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Miss Anna Key says: In this first instalment of the Dragon Kin series GA Aiken (aka Shelly Laurenston) introduces us to a rich fantasy world with a plethora of colourful and multidimensional characters. It’s a world where magic is ever-present, gods are vengeful, passion is all-consuming and love eternal and deliciously carnal. Where do I sign up? 🙂

Dragon Actually by GA AikenAs the title suggests the series focuses on the dragon kin, magical creatures able to shapeshift into humans to better coexists in the world dominated by men. They lead secluded lives uninterested in human affairs apart from an occasional pillage of a nearby village or a stray army unit. However on one faithful day a certain event irrevocably changes the balance of the world. Annwyl the Bloody, a human warrior and leader of the rebellion against her tyrant king brother, brings the fight to the lair of the infamous Faergus the Destroyer, a fearful and mighty beast. Smitten by Annwyl’s bravery and courage in battle he saves her life and allows her to recuperate in his den. And thus begins a story of a growing friendship and finally a soul-deep love and passion between a grumpy and distrustful dragon and an equally unwilling and stubborn maiden. However, the war for the throne of Garbhán Isle cannot be postponed forever and the torrent of events puts the newly developed attachment to the ultimate test.

The narrative is elaborate and its style reminds me of fairy tales or fantasy books, where the story is revealed slowly to allow the readeRd to immerse themselves in a new world, to form an attachment with the characters and eventually when the pace speeds up, to be drawn into the maelstrom of battles for one’s crown and heart. And I must admit – a job well done. From the very beginning I was enchanted with this magical and colourful world and by the unquenched, white-hot passion between Faergus and Annwyl. It really got quite steamy in that little cave. Because the story takes time to unravel the Author was able to show the growing attachment between the two unwilling characters, taking it one step at a time with the imminent war brewing in the background. You can see Fearghus’s inner conflict as he is trying to resolve or understand his growing attachment to the petty human. But there’s nothing petty about Annwyl. She’s a hardened warrior and a big-mouthed, stubborn shrew. Their constant bickering, frowning and mumble-grumbling is truly enjoyable to read and make you fell in-love with them instantly. Not to mention the powerful build-up of sexual tension which climaxes in the Claiming of the one-true mate (really hot!) and the final battle for the throne of Garbhán Isle and the Dark Plaines.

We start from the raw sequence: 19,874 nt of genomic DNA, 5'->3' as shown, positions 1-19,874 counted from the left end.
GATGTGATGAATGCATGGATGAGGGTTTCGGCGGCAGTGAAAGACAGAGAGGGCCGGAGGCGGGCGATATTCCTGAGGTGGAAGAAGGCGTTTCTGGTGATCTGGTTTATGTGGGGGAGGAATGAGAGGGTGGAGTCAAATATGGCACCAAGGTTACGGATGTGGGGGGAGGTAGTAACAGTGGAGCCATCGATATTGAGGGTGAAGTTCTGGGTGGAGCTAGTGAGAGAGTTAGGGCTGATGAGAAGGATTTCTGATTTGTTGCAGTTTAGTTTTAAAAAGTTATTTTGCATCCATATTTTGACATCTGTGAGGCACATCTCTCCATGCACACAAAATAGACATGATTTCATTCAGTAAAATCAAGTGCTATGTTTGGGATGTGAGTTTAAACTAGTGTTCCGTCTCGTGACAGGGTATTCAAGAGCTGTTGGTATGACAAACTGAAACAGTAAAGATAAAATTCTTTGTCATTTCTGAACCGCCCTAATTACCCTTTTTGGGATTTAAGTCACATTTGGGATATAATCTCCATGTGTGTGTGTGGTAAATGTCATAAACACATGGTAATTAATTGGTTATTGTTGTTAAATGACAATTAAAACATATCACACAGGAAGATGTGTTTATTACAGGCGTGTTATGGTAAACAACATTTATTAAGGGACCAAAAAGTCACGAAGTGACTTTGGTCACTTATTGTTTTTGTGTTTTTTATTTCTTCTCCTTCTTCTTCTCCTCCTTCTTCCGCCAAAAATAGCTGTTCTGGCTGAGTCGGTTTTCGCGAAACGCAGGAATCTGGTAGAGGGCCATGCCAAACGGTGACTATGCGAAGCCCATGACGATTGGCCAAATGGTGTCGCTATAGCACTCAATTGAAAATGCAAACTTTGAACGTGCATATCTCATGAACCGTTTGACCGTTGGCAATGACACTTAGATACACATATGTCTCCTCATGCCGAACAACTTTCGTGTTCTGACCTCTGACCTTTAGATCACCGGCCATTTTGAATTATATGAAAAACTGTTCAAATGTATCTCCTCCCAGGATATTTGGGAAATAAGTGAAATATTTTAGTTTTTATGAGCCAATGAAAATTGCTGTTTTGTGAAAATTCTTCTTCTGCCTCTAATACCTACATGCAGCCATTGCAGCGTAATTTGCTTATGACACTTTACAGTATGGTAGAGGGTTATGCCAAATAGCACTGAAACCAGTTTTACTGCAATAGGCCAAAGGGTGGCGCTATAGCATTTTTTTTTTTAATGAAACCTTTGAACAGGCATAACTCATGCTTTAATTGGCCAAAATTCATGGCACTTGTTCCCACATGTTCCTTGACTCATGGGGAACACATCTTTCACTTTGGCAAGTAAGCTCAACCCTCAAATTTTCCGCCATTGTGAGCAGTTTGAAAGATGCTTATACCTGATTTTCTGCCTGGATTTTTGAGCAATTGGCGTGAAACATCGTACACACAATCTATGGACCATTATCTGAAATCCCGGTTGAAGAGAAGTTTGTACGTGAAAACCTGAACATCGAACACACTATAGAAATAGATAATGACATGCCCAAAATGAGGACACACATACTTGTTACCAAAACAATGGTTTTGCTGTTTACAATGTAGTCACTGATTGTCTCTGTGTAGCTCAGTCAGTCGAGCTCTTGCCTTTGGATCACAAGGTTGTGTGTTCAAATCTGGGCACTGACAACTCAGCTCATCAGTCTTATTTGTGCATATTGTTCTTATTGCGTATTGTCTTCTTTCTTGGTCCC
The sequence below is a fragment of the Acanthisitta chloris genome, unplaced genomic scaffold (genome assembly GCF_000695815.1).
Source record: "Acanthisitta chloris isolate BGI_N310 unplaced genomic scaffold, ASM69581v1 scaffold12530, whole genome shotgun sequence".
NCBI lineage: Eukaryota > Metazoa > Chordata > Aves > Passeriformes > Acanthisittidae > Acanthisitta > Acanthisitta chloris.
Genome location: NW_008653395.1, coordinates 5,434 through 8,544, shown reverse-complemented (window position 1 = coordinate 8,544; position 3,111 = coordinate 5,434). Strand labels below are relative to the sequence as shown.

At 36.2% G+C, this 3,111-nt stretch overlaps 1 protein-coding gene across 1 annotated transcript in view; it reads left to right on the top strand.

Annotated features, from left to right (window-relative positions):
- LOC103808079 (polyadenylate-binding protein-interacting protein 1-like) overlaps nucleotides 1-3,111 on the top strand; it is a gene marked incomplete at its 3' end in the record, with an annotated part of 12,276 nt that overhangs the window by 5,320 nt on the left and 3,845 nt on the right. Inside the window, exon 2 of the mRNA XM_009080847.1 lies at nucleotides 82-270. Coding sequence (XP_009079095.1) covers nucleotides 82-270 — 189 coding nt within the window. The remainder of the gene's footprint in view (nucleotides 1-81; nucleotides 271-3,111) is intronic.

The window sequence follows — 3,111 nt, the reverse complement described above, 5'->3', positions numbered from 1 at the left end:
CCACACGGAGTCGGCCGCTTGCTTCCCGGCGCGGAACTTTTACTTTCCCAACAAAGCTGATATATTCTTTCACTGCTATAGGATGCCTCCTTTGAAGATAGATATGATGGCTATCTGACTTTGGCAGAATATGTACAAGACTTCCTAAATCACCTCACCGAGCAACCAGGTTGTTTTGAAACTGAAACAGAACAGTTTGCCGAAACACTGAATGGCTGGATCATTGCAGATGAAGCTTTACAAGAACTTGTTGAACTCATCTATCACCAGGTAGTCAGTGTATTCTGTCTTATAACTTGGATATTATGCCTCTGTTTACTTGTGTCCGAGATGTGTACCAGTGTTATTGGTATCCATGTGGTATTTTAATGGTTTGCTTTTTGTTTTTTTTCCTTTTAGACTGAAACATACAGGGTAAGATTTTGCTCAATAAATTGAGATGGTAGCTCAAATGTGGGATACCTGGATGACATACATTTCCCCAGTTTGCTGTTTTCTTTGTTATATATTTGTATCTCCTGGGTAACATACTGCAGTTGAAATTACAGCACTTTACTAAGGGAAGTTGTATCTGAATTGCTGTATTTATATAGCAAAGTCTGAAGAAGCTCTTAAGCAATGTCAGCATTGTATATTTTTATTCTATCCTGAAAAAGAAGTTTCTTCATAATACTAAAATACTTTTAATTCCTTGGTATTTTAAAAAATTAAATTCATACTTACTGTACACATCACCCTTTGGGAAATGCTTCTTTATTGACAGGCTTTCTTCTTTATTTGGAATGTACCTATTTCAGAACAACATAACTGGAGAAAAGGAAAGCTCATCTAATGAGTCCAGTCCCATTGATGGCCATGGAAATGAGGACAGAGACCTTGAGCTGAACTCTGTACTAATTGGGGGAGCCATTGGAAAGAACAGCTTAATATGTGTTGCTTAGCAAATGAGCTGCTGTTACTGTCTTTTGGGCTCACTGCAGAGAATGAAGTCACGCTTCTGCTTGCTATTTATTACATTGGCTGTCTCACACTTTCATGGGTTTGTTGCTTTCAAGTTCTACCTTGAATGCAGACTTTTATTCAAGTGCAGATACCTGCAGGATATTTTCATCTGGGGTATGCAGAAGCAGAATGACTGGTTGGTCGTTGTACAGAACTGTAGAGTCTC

In the whole story I had only one “but”. Throughout the book we learn about the angst that Annwyl feels against facing her brother in battle. She fears his skills as a warrior and is not entirely sure that she’d be able to deliver a death blow. Only thanks to tuition from Faerghus is she able to master her fear and ultimately prevail. When it comes to the glorious battle with dragons standing against dragons and men against men (a very compelling read in itself) the combat between the siblings is all-too-soon over. It leaves the reader with a slightly puzzled look and the unavoidable: “That’s it? It hasn’t even started yet.” Yes, you do get a lot of backstory as to how the evil half-brother wanted to kill her ever since she arrived at the castle as a little girl but it doesn’t really come across in that final duel. It’s difficult to grasp the wickedness of Lorcan, the Butcher of Garbhán Isle and the reason behind Annwyl’s fear.

However, putting that little teeth-gritting moment aside, I’ve immensely enjoyed the story and I’m looking forward to the next instalments. Because let’s face it – I’m going to devour the whole series and I know I’m going to enjoy it. Thoroughly.